Equipment/technology manufacturers and operators are different. With the Chicago Card/Plus, the equipment/technology was purchased from Cubic and the CTA operated it. With Ventra, the equipment was purchased from Cubic and Cubic is also operating it. With Divvy, CDOT purchased the equipment from BIXI and Alta is operating it. At any time either the equipment or the operator could change without affecting the other. Well, not at ANY time… but you get my point.

  • Like I said: they’re a private company, not a utility. By my lights, anyway. They’re a company providing, privately, a service to the public, not a pre-existing longstanding government service sold to a private company.

    But in both cases, it is private/privatized: the profit does not go to the government.

  • Divvy is not a company, it’s simply the name of the system, which is owned by the city and operated by ABS, the contractor. After an introductory period, half of the profit will go to the government.

  • Chicagio

    But should truckers (or anyone else, for that matter) who are too stupid to know where to drive be in the discussion with BRT?

  • BlueFairlane

    No. We should just assume that all systems will function exactly as planned, that all users will use these systems exactly as intended, and take no steps to ameliorate potential problems. Because that’s the engineer creed.

  • Chicagio

    Our how about we just plan for 99.9% of users that aren’t complete morons and will easily adapt and let those who get their truck stuck under an EL track fend for themselves?

  • BlueFairlane

    Because something like an idiot stuck under an overpass never affects anybody else around them. So lets just assume everybody will figure out some unexpected thing like a five-mile stretch with no left turns and tight right turns, and if they don’t, no matter. Everybody will just go around them.

    Of course, there was similar resistance when I suggested an overcomplicated technological system like Ventra might double charge people as the EZ-pass often does, and I was sure proven a worry wort there.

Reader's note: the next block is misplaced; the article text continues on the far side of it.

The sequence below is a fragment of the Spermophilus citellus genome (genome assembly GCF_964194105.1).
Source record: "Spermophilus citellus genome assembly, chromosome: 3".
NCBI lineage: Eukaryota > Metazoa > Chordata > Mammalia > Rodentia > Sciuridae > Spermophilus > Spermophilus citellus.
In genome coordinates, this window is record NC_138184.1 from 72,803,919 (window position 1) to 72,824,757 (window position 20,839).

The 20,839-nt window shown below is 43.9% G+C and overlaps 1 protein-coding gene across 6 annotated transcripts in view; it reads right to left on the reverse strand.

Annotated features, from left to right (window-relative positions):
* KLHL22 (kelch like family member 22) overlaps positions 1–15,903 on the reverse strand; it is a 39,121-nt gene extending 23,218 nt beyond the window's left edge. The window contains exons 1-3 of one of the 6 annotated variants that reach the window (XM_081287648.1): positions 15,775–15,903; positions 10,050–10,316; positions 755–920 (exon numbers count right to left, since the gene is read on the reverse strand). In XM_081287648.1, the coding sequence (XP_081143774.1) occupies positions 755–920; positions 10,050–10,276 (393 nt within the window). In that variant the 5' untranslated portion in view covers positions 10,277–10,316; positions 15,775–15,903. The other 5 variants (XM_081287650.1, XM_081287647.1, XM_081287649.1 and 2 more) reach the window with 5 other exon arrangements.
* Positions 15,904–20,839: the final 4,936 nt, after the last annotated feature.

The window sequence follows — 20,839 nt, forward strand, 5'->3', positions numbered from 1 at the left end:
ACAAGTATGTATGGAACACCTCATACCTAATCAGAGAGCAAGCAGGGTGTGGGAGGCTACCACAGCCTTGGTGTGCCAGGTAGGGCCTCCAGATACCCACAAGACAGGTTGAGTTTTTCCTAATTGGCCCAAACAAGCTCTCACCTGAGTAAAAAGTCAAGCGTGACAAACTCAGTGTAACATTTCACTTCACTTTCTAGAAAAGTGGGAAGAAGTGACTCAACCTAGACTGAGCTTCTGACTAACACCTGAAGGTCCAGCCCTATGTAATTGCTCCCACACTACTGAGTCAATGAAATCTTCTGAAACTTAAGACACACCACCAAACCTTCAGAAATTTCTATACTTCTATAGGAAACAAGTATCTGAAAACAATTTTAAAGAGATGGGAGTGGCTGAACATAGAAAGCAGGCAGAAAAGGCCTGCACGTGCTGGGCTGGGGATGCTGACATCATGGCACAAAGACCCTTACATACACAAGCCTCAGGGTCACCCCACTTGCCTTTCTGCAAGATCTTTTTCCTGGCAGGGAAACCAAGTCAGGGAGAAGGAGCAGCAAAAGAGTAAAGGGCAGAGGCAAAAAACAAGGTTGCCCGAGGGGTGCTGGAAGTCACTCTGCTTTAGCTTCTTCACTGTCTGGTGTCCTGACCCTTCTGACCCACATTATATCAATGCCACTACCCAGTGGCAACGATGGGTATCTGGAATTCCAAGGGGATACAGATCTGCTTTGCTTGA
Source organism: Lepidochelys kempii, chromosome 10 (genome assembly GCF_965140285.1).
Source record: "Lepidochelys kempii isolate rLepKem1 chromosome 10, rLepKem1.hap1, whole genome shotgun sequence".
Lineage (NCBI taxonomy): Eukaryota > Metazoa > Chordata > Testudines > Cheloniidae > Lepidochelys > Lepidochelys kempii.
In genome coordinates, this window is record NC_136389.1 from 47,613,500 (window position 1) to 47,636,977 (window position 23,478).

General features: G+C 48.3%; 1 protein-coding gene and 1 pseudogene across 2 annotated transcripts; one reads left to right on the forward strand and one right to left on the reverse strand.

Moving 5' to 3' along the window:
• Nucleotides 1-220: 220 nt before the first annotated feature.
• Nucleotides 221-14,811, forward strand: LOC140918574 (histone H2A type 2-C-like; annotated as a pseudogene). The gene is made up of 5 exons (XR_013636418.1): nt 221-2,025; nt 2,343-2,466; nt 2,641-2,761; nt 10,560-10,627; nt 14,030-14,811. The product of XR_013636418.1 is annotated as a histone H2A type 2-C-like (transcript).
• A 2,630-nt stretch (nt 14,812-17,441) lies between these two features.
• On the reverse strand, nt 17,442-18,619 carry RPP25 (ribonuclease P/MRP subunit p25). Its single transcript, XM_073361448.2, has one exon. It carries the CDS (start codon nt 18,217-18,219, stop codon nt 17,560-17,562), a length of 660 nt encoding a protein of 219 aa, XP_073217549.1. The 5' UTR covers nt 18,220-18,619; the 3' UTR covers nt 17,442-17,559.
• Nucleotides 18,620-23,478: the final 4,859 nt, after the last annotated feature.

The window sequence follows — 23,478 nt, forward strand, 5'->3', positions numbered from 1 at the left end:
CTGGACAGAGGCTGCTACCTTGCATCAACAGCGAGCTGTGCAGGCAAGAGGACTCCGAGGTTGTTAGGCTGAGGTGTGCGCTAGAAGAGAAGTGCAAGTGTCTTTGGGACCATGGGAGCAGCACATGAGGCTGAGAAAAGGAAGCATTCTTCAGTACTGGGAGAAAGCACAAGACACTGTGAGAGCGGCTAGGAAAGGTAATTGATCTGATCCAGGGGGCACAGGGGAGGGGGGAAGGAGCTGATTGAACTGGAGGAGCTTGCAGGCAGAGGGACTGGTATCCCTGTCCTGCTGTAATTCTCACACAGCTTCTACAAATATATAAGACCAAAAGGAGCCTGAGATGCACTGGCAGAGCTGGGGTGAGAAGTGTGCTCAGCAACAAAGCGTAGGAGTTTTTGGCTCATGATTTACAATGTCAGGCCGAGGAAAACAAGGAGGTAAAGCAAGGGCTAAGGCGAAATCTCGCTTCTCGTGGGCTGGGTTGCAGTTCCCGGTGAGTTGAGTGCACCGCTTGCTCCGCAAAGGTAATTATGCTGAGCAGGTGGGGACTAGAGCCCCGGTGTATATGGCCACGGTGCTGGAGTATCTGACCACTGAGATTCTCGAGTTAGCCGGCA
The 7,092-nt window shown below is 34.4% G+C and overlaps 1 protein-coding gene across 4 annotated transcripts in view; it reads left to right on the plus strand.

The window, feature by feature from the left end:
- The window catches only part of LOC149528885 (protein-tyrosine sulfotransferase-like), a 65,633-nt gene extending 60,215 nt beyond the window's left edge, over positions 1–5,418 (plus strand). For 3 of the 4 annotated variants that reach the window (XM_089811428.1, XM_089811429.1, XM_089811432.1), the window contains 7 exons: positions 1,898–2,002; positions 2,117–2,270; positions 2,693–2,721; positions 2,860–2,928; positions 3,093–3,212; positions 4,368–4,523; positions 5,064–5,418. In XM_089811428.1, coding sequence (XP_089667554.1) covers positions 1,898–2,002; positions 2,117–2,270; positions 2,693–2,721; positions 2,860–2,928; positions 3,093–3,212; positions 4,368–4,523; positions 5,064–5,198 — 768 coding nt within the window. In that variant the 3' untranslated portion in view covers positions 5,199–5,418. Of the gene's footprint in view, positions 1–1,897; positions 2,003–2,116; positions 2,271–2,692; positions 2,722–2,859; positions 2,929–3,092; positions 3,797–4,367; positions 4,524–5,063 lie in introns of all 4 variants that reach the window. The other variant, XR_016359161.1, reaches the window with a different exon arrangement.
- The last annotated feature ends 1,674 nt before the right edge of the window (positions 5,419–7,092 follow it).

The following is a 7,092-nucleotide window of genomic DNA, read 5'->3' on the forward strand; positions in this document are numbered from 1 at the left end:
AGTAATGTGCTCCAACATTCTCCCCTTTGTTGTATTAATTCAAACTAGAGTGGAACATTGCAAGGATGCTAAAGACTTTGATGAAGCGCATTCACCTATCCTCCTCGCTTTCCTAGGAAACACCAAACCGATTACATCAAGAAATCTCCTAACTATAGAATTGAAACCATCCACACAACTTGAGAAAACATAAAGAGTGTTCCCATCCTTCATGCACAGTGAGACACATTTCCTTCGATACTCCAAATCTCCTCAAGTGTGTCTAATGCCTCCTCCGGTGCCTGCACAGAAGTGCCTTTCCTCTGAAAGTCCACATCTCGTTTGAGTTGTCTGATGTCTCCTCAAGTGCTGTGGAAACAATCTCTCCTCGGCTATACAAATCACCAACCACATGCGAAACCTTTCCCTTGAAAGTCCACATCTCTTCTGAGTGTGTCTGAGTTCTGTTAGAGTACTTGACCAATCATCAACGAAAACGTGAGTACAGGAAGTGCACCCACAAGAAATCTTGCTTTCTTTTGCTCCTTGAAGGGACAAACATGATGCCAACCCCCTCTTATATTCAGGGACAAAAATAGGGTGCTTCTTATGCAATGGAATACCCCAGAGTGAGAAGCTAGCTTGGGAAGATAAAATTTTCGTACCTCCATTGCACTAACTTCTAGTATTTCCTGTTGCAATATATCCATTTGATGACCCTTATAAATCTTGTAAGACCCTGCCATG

• Jim Mitchell

    Maybe at one time they were very costly, but no longer. They’re for sale at every truck stop, and relatively cheap. Just for example, Garmin has a line of truck-specific GPS devices; the top of the line model is just $399. Among other things, it keeps the driver off routes with insufficient vertical clearance. (For comparison sake, a new tractor/trailer will set you back well over $100,000. So, you’re adding < 0.4% to the cost of a new truck to install a top of the line GPS.) Moreover, GPS manufacturers already utilize crowd-sourcing to improve their databases. Another crowd-sourcing effort seems redundant.

  • Jim Mitchell

    In fairness, the Ventra screw-ups are happening hundreds or thousands of times every day, while a truck gets stuck under the L tracks at most once or twice a year. Trucks getting “stuck” by the Ashland BRT might happen a few times a year, too. But that doesn’t justify throwing out the baby with the bathwater. (That said, I remain concerned that the Ashland BRT will not be the overwhelming success its planners hope to see, but the potential for wayward left-turning semi drivers is not the cause of my concern.)

  • “Pedestrians Behaving Badly” – sounds like a segment you’d see on the 10 o’clock news. Maybe Walter Jacobson can get on that!

    How does the crosswalk signal work here? Does it have a “beg button”? Is the signal change frequent enough such that pedestrians don’t have to wait too long for a walk signal?

  • Yeah, I didn’t think this was a problem.

    For those that don’t have the truck-specific GPS and pay attention to the height signs you see when approaching bridges/viaducts, are the signs sufficient? Are they missing, are they correct?

    I have a few photos of truckers taking chances at the Bloomingdale Trail at approximately 1800 N Milwaukee Avenue. One trucker decided to stop before trying their luck but didn’t have any opportunity to turn around.

    http://www.flickr.com/photos/jamesbondsv/9734030520/

  • CL

    I don’t know if there is a button because I never walk around that intersection, but the signal seems to change frequently. I think the biggest problem is just that it gets so jammed with traffic that pedestrians think it’s safe to walk around the stopped cars. And it’s possible that the official crosswalks don’t feel much safer because drivers often get stuck so that they block the crosswalk, and they can be aggressive about trying to turn when there’s no space — everyone’s sort of fighting to get through the intersection, because sometimes no room opens up for the duration of the green light.

  • Fred

    “Pedestrians Behaving Badly” should be a user-submitted blog in the same vein as “Damn You Auto Correct” or “People of Walmart”!

  • This may be a good opportunity to adjust the traffic signal so there’s a green for Hollywood lasting 30 seconds every 30 seconds (at least during rush hour). So that a pedestrian doesn’t have to wait more than 30 seconds to get the walk signal.